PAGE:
Shenandoah Valley Pilots Take to the Sky to Promote Gender Equality

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One of the planes at Shenandoah Valley Regional Airport One of the planes at Shenandoah Valley Regional Airport
Girls getting ready for a plane ride Girls getting ready for a plane ride

More than two hundred women and girls got to experience the thrill of an airplane ride Saturday at the Shenandoah Valley Regional Airport.

The free event is part of a state wide initiative to increase female interest in aviation.

A pilot named Colleen Whiteford said, "It’s the flight and the take off and the landing that can really grab a hold of their heart and get them excited about it."

Beth White, a participant, said, "It goes beyond just the regular everyday kind of opportunity."

The women and girls toured the valley by air in small private planes. Some even got the chance to take the reins. 

Whiteford said, "If they're sitting in the front seat we can even let them hold the yoke and kind of pretend that they're flying it."

The Women Can Fly event shows young girls flying a plane isn't only a man's job. 

"A lot of times your stewardess is the lady and the guy is the pilot,” Whiteford said. “And we just want you to think outside that box a little bit that there's other things that you can do."

By providing hands-on experiences and sharing the thrill of flight, the event aims to encourage girls to fly recreationally, become a private pilot or pursue a career in aviation. 

Whiteford said, "This is where it can start. You know, they fly in this plane, they talk with us, they see the plane, touch the plane but then to actually fly in it, a lot of them have either never flown at all or they've never flown in a small plane and it’s such a neat experience."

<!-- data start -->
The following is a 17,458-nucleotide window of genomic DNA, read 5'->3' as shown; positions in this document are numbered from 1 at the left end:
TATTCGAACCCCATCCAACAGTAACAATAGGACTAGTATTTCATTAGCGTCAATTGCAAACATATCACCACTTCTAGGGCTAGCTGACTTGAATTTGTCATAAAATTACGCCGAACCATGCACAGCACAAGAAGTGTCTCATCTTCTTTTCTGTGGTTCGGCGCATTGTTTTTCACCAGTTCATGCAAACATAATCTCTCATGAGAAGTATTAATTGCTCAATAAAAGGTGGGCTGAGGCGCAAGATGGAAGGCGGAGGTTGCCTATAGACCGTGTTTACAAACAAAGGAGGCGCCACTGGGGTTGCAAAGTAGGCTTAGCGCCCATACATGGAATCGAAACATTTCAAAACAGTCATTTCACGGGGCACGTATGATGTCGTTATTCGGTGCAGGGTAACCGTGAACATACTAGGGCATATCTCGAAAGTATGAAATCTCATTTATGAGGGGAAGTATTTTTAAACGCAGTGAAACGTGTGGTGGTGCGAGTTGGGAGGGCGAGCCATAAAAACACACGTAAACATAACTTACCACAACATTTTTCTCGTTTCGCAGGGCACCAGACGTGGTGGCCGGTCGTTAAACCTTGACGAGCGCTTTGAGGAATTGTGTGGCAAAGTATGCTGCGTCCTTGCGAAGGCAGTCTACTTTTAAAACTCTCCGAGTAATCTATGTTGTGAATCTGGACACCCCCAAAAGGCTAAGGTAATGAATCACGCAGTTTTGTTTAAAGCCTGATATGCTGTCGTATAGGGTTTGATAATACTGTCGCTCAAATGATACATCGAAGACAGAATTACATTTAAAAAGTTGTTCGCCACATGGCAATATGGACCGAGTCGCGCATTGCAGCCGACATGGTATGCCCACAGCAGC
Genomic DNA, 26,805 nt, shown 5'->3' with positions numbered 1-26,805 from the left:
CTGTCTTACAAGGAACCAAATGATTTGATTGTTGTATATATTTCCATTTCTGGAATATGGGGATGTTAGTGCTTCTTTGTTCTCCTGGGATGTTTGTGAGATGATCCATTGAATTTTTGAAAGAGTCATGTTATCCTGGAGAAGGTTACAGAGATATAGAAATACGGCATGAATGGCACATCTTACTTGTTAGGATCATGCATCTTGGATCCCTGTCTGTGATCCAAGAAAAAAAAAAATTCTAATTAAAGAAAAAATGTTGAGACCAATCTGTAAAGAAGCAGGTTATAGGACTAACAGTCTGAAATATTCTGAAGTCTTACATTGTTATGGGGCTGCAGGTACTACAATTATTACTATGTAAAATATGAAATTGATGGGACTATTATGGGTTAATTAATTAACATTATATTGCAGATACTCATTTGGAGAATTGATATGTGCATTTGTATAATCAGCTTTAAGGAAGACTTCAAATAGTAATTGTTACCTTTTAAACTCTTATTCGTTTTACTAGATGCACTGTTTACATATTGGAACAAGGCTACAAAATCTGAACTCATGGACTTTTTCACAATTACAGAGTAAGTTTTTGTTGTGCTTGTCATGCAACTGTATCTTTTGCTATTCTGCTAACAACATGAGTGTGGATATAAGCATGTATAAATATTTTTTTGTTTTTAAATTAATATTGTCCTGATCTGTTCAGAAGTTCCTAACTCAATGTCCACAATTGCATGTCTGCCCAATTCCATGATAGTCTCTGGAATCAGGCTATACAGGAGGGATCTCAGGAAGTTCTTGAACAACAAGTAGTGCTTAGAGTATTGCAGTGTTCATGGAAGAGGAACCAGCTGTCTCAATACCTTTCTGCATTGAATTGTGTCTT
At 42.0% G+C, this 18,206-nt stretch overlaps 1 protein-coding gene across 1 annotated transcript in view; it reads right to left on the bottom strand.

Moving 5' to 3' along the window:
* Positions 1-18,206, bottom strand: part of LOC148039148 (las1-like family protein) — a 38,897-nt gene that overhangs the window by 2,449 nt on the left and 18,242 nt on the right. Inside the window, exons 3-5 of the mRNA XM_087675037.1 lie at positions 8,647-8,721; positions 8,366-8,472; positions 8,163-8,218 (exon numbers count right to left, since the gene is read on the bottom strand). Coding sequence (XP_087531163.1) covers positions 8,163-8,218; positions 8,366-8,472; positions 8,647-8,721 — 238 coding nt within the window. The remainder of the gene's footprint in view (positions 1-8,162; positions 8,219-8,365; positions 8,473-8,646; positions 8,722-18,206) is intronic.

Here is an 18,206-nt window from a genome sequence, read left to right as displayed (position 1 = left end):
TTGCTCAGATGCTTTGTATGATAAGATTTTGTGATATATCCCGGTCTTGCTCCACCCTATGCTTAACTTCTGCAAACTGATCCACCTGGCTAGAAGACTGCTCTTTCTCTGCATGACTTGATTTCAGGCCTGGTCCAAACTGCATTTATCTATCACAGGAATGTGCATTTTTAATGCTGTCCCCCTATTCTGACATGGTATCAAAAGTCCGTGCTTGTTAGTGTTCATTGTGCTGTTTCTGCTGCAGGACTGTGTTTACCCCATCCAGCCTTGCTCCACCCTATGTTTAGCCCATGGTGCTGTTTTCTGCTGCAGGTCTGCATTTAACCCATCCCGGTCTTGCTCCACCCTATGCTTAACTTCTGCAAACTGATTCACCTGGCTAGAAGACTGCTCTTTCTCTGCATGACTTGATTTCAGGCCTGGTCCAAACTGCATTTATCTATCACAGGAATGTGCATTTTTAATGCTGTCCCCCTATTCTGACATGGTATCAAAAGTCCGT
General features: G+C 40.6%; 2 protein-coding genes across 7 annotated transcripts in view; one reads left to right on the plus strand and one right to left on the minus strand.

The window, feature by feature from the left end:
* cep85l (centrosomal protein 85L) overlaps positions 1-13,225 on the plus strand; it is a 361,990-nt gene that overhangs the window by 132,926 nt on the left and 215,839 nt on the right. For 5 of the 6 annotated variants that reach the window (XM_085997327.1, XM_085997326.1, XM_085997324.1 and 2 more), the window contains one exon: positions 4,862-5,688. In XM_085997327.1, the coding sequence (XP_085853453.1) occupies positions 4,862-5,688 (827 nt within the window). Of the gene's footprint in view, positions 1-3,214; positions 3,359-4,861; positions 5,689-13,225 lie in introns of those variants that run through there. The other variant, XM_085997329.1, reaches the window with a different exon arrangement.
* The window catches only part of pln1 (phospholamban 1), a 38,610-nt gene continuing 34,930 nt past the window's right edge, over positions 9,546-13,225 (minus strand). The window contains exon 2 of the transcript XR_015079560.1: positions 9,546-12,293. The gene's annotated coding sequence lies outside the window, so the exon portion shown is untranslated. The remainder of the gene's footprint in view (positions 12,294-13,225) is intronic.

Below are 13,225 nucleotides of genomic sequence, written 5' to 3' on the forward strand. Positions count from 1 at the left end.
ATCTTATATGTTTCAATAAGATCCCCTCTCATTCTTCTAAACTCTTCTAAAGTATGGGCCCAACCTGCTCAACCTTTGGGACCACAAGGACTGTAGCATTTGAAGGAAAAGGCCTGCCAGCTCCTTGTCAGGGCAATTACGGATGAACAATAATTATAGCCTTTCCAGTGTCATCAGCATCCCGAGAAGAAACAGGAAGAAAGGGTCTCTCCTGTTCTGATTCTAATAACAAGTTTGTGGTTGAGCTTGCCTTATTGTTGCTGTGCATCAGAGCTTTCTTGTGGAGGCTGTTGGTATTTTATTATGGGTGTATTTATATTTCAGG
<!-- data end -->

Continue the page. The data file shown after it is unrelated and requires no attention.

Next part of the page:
For middle schooler, Julia Byer, Saturday's flight made a career as a pilot even more appealing. 

 “I've learned more about like the structure of airplanes that I've never knew," Byler said. "It seems like it'd be fun and I like flying."

With a nationwide shortage of both female and male pilots, organizers say the opportunities are endless.   

Heather Ream, the director of marketing and communications for the event, said, "We hope that these events will also encourage more people to get involved in aviation as a career to help kind of fill that gap."

In response to the notion that being a pilot is only for men,  Byler said, "That makes me want to be a pilot more, to prove that I can do something just as a man can do."

Saturday's event was part of a joint initiative by Virginia's Department of Aviation, the Shenandoah Valley Airport and The Ninety-Nines, which is the only female pilots association.

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